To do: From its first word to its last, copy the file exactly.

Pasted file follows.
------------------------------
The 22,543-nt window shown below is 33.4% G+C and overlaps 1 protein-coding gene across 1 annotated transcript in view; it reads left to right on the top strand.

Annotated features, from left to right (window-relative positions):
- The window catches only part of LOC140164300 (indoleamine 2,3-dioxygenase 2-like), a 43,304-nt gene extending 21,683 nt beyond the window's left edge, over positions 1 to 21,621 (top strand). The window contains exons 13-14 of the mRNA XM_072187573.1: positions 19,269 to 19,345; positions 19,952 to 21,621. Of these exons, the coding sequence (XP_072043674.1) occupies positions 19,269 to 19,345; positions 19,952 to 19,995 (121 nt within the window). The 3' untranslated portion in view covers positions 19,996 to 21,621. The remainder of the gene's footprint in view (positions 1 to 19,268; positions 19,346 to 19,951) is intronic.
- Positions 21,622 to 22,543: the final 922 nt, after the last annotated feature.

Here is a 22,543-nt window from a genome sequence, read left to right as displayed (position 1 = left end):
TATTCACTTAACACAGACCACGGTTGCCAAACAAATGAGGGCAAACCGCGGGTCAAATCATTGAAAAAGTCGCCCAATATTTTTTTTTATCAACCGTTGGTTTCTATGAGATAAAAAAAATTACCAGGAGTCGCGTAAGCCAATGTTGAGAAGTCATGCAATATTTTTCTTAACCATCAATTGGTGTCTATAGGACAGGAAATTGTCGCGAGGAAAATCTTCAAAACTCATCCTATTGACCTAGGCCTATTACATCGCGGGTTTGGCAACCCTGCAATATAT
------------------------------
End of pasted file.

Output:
The 22,543-nt window shown below is 33.4% G+C and overlaps 1 protein-coding gene across 1 annotated transcript in view; it reads left to right on the top strand.

Annotated features, from left to right (window-relative positions):
- The window catches only part of LOC140164300 (indoleamine 2,3-dioxygenase 2-like), a 43,304-nt gene extending 21,683 nt beyond the window's left edge, over positions 1 to 21,621 (top strand). The window contains exons 13-14 of the mRNA XM_072187573.1: positions 19,269 to 19,345; positions 19,952 to 21,621. Of these exons, the coding sequence (XP_072043674.1) occupies positions 19,269 to 19,345; positions 19,952 to 19,995 (121 nt within the window). The 3' untranslated portion in view covers positions 19,996 to 21,621. The remainder of the gene's footprint in view (positions 1 to 19,268; positions 19,346 to 19,951) is intronic.
- Positions 21,622 to 22,543: the final 922 nt, after the last annotated feature.

Here is a 22,543-nt window from a genome sequence, read left to right as displayed (position 1 = left end):
TATTCACTTAACACAGACCACGGTTGCCAAACAAATGAGGGCAAACCGCGGGTCAAATCATTGAAAAAGTCGCCCAATATTTTTTTTTATCAACCGTTGGTTTCTATGAGATAAAAAAAATTACCAGGAGTCGCGTAAGCCAATGTTGAGAAGTCATGCAATATTTTTCTTAACCATCAATTGGTGTCTATAGGACAGGAAATTGTCGCGAGGAAAATCTTCAAAACTCATCCTATTGACCTAGGCCTATTACATCGCGGGTTTGGCAACCCTGCAATATAT